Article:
Student Lounge

Sharing technical and real-life examples of how students can use MATLAB and Simulink in their everyday projects #studentsuccess

Modeling Robotic Boats in Simulink

Connell D’Souza our co-blogger has worked with a team that develops robotic boats. The outcome is clearly impressive.

For today’s post, I would like to introduce you to Alejandro Gonzalez. Alex is a member of the RoboBoat team – VantTec of Tecnológico de Monterrey in Monterrey, Mexico. I met Alex at RoboBoat 2018 where I got a chance to see his team’s innovative solution to the tasks at the competition – an Unmanned Aerial Vehicle (UAV) guiding an Unmanned Surface Vehicle (USV) through the course, and I was glad when Alex offered to write about his team’s work with MATLAB and Simulink for the Racing Lounge Blog! Alex will talk about using the Robotics System Toolbox to develop a path planning algorithm and the Aerospace Blockset to build a dynamic model of their boat to tune controllers. Download the code used in this post from File Exchange in the Add-Ons tab in MATLAB. So, let me hand it off to Alex to take it away – Alex, the stage is yours!

I lead VantTec, a student robotics group and we build an autonomous robotic boat for RoboBoat. The competition encourages collaboration between unmanned aerial vehicles (UAVs) and unmanned surface vehicles (USVs) for the docking task – the UAV tells the USV where to dock. We decided to take this collaboration further and use the UAV to develop a path for the USV to follow through the course.


The challenges with autonomous navigation of a robot are threefold:

  1. Creating a map of the environment
  2. Choosing/developing a path planning algorithm
  3. Developing a robust controller to follow the desired path

So, how do we tackle these challenges?

Creating a Map of the Environment

To create a map of the environment we use our UAV to click a bird’s-eye-view photo of the course. This photo can create a grid to work on. Here, computer vision and artificial intelligence algorithms can give a relative position of obstacles, referenced to the picture dimensions or the vehicle itself.

For this to work, first we take a picture from above with the aerial vehicle. We use a DJI Phantom 4 with a mobile application we developed for autonomous waypoint navigation; the UAV takes the picture and sends it to a mobile phone. Next, we send this picture to our central ground station, where a neural network we developed detects the buoys and creates bounding boxes around them. From these bounding boxes, we obtain the center of each buoy, which we arrange in a matrix to create the map.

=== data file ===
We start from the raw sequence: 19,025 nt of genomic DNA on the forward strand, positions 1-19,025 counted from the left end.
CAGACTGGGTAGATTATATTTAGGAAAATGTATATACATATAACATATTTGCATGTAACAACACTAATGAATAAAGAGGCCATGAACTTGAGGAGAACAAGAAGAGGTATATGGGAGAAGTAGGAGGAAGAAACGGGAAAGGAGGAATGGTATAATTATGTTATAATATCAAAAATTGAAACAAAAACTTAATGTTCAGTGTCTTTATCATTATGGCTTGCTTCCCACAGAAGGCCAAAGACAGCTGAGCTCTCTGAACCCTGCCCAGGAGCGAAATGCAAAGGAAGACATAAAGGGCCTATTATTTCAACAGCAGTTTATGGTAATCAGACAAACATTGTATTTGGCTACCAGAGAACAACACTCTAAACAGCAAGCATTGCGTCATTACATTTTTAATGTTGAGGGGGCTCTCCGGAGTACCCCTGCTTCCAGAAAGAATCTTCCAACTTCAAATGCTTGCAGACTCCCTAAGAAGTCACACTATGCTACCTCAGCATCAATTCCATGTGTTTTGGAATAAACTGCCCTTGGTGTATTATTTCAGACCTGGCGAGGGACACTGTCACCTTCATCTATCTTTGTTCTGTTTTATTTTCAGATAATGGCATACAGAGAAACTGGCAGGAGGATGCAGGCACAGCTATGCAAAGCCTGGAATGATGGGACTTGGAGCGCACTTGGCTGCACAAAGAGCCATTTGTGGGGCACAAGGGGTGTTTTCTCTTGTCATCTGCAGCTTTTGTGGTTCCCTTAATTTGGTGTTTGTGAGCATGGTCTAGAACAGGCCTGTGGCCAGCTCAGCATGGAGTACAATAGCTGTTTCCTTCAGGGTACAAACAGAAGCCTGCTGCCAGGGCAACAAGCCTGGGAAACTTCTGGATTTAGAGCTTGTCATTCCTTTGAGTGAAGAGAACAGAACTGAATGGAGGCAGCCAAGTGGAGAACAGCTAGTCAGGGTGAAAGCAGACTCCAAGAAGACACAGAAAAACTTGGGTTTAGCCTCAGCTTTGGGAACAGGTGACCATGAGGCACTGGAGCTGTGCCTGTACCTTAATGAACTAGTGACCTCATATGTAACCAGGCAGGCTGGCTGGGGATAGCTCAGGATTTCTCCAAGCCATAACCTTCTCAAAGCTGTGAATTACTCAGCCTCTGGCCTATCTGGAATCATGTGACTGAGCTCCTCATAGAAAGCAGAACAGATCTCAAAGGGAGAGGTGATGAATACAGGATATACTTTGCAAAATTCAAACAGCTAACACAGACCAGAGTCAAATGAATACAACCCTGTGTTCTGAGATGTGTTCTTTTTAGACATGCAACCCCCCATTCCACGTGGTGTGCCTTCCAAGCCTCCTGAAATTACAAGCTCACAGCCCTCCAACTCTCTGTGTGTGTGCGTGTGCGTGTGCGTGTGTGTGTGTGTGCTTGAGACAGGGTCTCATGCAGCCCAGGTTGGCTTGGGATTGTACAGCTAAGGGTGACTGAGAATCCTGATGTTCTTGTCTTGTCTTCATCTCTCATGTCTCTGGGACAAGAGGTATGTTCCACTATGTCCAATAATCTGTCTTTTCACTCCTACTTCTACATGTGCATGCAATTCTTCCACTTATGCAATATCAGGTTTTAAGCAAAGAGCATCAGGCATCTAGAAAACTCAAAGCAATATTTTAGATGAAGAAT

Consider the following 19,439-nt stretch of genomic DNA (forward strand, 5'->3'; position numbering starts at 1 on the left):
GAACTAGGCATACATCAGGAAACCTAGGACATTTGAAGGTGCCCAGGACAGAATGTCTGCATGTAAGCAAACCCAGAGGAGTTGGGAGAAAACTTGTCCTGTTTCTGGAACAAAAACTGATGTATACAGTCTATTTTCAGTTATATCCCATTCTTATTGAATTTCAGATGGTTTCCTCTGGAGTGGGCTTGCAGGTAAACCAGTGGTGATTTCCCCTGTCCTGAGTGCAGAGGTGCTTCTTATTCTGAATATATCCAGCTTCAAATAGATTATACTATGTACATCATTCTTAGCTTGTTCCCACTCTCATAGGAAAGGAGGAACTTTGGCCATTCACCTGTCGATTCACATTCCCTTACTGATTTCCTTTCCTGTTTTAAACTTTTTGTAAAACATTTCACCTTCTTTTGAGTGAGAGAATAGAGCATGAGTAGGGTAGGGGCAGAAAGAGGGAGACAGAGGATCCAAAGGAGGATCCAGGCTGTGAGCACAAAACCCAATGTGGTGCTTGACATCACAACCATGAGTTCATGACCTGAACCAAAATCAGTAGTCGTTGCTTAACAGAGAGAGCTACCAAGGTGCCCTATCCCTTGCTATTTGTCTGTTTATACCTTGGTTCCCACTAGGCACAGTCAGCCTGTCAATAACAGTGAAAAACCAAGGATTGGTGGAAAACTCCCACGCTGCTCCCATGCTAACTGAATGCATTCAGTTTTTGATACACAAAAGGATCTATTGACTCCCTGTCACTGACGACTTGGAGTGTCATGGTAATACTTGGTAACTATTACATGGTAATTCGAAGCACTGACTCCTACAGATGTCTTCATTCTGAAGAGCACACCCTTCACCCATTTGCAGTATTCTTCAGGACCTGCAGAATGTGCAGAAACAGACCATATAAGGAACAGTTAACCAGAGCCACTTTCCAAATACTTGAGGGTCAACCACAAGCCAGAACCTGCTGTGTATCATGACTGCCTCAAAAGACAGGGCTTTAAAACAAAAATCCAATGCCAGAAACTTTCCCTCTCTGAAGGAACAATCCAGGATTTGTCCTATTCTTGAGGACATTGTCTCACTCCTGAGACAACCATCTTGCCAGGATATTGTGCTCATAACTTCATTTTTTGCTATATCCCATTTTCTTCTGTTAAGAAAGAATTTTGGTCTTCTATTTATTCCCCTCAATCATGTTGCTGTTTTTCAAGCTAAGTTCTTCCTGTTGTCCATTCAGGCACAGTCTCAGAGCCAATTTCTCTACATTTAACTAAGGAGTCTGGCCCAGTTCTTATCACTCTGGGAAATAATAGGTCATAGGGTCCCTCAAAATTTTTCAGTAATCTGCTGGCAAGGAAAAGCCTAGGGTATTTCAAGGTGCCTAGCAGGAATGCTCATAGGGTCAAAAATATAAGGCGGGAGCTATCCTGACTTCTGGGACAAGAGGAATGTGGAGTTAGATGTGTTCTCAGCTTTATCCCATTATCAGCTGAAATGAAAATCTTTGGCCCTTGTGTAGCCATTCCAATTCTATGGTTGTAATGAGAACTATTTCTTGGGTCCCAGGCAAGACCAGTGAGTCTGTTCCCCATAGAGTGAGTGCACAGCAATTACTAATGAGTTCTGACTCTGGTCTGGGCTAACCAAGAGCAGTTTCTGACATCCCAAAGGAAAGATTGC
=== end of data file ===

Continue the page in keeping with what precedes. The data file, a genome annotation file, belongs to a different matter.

Using the Robotics System Toolbox’s binary occupancy grid, the data gathered creates a map where the robot can navigate. Here, the obstacles’ relative coordinates will set their location inside the grid.

Below, is an example on how to create the grid; the values 50 and 10 should be changed to the dimensions in meters that the UAV camera frames on the taken picture. Then, the variable xy is the set of obstacles taken from their centers. The sample code is an example of the kind of matrix that should be introduced. Our computer vision module creates a similar matrix with a corresponding vector of coordinates for each obstacle.

xy = [3 2; 8 5; 13 7; 20 1; 25 8; 32 6; 38 3; 40 9; 42 4; 23 2; 28 5; 33 7];
setOccupancy(map, xy, 1);

Then, the function inflate can change the obstacle dimensions by a known or obtained radius.


Choosing/ Developing a Path Planning Algorithm

The Robotics Systems Toolbox presents another solution, this time using a sampling-based path planner algorithm called Probabilistic Roadmap. In this case, a tag on the vehicle can help for its aerial recognition, resulting in the start location coordinates and end location coordinates and number of nodes to set are required to get the route the vehicle needs to follow.

prm = robotics.PRM  
prm.Map = map;  
startLocation = [3 3];  
endLocation = [47 7];  
prm.NumNodes = 25;  
% Search for a solution between start and end location.  
path = findpath(prm, startLocation, endLocation);  
while isempty(path)  
    prm.NumNodes = prm.NumNodes + 25;  
    path = findpath(prm, startLocation, endLocation);  

Developing a Robust Controller

The challenge of developing a robust controller is easier with a model of the vehicle to reference it. The better your model, the better your controller. A kinematic model serves as a start, but a dynamic model of the robot is better suited to create a simulation environment. For an underactuated USV, a 3 DOF dynamic model can achieve the environment needed to work with.

Simulink is a great tool to develop these kinds of model, even more using the toolboxes available. Aerospace Blockset presents Utilities blocks, which includes math operations with 3×3 matrices, needed for 3 DOF dynamic models.

Building the Model

The equation for the dynamic model is:

$ \tau = M \dot{\nu} + C(\nu)\nu + D(\nu)\nu $

or rewritten:

$ \dot{\nu} = M^{-1} [\tau – C(\nu) – D(\nu)] $

The first matrix in the equation is the inertia tensor. This M matrix is constructed using the 3×3 Matrix utility block from the Aerospace Blockset.